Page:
From the opening shot, until the final credits, directors Henry Joost & Ariel Schulman, famous for the documentary Catfish- which started the hit MTV show, set to create an environment where the game is driving the world our characters live in. They do this using zippy cinematography from Michael Simmonds, featuring text messages on the screen, POV shots of Vee's computer, or usernames with bright colored tags signaling where all the players are at in the city. The dares will cause audience members to hold their breath, especially if you have a fear of heights, or death in general. That's because everyone is playing Nerve, from the passengers in the next car, to the kids standing around Times Square. It's based on the novel by Jeanne Ryan, a Young Adult book, in the vein of a social media Hunger Games. The film swiftly abandons plot and character development, and instead focusing on the game itself, and the competition it breeds amongst the players. The screenplay by Jessica Sharzer starts out charming and intriguing, but fails to stay connected with the two young lead characters, and falls apart faster than a two second snapchat.

Vee is timid and shy, to the point where she can't tell her mother (an underused Juliette Lewis) that she wants to go away to an arts college. She is also in the shadow of her highly sexualized friend Sydney (Emily Meade, often braless and showing her bare butt), while her friend Tommy (Miles Heizer) loves her from afar. When Vee is embarrassed in front of the high school quarterback she has a crush on, it pushes her to be daring and step outside of her comfort zone by accepting the dare of playing Nerve. Her first challenge is to kiss a stranger for five seconds, and that guy is fellow player Ian, guiding her on a night she would never forget. The chemistry between Roberts and Franco is strong. Both actors have proved their talents in other works, and on a positive note, Roberts impresses more with each scene. The two begin with an adorable meet-cute bang, similar to films such as The Perks of Being a Wallflower, or last years DJ hero film We are Your Friends (Also directed by fellow Catfish-er guy Max Joseph). Unfortunately, this adorable moment goes away, as the game story line must progress.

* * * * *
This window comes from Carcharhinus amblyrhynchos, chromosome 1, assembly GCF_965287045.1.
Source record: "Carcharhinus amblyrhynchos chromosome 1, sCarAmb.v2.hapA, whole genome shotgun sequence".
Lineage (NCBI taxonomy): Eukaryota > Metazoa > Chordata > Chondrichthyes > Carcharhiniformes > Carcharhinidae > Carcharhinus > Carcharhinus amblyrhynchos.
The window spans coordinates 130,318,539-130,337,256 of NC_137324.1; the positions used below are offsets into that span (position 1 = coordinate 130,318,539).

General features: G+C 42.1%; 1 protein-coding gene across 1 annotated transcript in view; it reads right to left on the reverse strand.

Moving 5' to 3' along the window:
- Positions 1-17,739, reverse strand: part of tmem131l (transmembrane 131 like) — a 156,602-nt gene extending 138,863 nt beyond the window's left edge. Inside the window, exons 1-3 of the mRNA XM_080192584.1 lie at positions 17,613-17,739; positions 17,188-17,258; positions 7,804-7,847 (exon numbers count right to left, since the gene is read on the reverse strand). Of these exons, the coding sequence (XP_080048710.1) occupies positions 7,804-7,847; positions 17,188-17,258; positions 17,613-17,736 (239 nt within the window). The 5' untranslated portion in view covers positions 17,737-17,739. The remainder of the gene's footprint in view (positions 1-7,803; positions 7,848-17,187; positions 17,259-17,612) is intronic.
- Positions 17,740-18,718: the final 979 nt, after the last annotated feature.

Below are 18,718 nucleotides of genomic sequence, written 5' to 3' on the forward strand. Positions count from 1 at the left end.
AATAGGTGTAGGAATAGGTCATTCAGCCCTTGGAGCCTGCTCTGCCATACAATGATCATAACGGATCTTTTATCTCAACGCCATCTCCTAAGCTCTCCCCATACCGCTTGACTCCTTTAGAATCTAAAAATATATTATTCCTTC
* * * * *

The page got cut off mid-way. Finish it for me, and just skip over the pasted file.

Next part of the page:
Soon, a mysterious player named Ty (Machine Gun Kelly) inserts himself into the action and pulls the mask off of Ian's history of playing the game for his own gains. Meanwhile, a divide between Vee and Sydney develops as the game destroys their friendship. There may not be anybody left playing though, as the dares turn up to the insane, involving walking on a ladder between two buildings, riding on a motorcycle blindfolded at 60mph, or hanging from a crane above New York city. It sounds intense, which it is, but it's also a point where all logic falls off the rails. Sure, it starts as a friendly night, but goes from Nerve and turns into the Purge.

Nerve progresses to it's wacky ending, and I found myself asking questions, such as, “what is the point of dying for a game? Freedom of choice does exist for these people, right? Does becoming an internet celebrity matter this much? I want to believe our lives are valued for more than just the activity we are doing on our phones, but what's even scarier is that people are this dumb. We are hearing more stories everyday of Pokemon Go related injuries, and we see people walking down the street with their face buried in their screens. Maybe it's best to keep death defying games out of the hands of our citizens. It will take a lot of Nerve. I think we can be strong, but don't dare me.

2 Stars

Written by: Leo Brady​





Nerve is a social media version of “Truth or Dare”, where you become either a player or a watcher. The watchers propose the dares, while the players engage in, sometimes simple, but often death defying challenges for cash. It's a concept that fits the time, with people glued to their phones playing Pokemon Go while they walk off cliffs, or endlessly scrolling through social media feeds. Our heroes are high-school senior Vee (Emma Robberts), who lost her brother a few years ago and plays Nerve to face her fears, and another player named Ian (Dave Franco), who is more than he seems. Nerve is big on thrills, short on brains, and fails to pass any daring tests of intellectualism.